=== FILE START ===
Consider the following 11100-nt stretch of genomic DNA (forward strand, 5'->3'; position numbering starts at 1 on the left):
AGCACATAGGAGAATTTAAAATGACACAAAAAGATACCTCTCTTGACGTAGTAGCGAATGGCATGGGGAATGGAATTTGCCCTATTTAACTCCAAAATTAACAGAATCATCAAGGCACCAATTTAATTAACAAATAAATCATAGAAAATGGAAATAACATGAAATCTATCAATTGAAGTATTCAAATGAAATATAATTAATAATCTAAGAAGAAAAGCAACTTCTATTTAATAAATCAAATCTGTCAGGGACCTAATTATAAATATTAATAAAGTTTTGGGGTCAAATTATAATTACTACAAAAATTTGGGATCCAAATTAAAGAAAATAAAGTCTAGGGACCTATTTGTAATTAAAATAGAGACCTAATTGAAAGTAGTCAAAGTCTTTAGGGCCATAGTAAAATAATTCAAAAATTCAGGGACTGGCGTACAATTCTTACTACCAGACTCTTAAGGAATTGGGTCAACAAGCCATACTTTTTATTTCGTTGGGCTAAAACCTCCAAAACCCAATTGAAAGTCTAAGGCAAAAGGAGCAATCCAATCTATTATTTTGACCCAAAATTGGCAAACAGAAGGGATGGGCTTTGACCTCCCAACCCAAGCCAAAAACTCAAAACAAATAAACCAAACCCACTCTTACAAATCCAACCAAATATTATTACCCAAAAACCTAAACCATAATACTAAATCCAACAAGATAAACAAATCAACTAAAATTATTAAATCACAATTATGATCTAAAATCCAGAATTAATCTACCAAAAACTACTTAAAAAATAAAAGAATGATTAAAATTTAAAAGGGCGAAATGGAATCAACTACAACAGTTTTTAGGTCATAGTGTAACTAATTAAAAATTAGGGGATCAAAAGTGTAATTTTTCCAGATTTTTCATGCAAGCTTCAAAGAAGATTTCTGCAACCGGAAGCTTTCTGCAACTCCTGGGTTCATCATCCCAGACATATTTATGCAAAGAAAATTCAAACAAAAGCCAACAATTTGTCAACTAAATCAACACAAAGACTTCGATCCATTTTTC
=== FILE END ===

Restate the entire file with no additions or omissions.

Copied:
Consider the following 11100-nt stretch of genomic DNA (forward strand, 5'->3'; position numbering starts at 1 on the left):
AGCACATAGGAGAATTTAAAATGACACAAAAAGATACCTCTCTTGACGTAGTAGCGAATGGCATGGGGAATGGAATTTGCCCTATTTAACTCCAAAATTAACAGAATCATCAAGGCACCAATTTAATTAACAAATAAATCATAGAAAATGGAAATAACATGAAATCTATCAATTGAAGTATTCAAATGAAATATAATTAATAATCTAAGAAGAAAAGCAACTTCTATTTAATAAATCAAATCTGTCAGGGACCTAATTATAAATATTAATAAAGTTTTGGGGTCAAATTATAATTACTACAAAAATTTGGGATCCAAATTAAAGAAAATAAAGTCTAGGGACCTATTTGTAATTAAAATAGAGACCTAATTGAAAGTAGTCAAAGTCTTTAGGGCCATAGTAAAATAATTCAAAAATTCAGGGACTGGCGTACAATTCTTACTACCAGACTCTTAAGGAATTGGGTCAACAAGCCATACTTTTTATTTCGTTGGGCTAAAACCTCCAAAACCCAATTGAAAGTCTAAGGCAAAAGGAGCAATCCAATCTATTATTTTGACCCAAAATTGGCAAACAGAAGGGATGGGCTTTGACCTCCCAACCCAAGCCAAAAACTCAAAACAAATAAACCAAACCCACTCTTACAAATCCAACCAAATATTATTACCCAAAAACCTAAACCATAATACTAAATCCAACAAGATAAACAAATCAACTAAAATTATTAAATCACAATTATGATCTAAAATCCAGAATTAATCTACCAAAAACTACTTAAAAAATAAAAGAATGATTAAAATTTAAAAGGGCGAAATGGAATCAACTACAACAGTTTTTAGGTCATAGTGTAACTAATTAAAAATTAGGGGATCAAAAGTGTAATTTTTCCAGATTTTTCATGCAAGCTTCAAAGAAGATTTCTGCAACCGGAAGCTTTCTGCAACTCCTGGGTTCATCATCCCAGACATATTTATGCAAAGAAAATTCAAACAAAAGCCAACAATTTGTCAACTAAATCAACACAAAGACTTCGATCCATTTTTC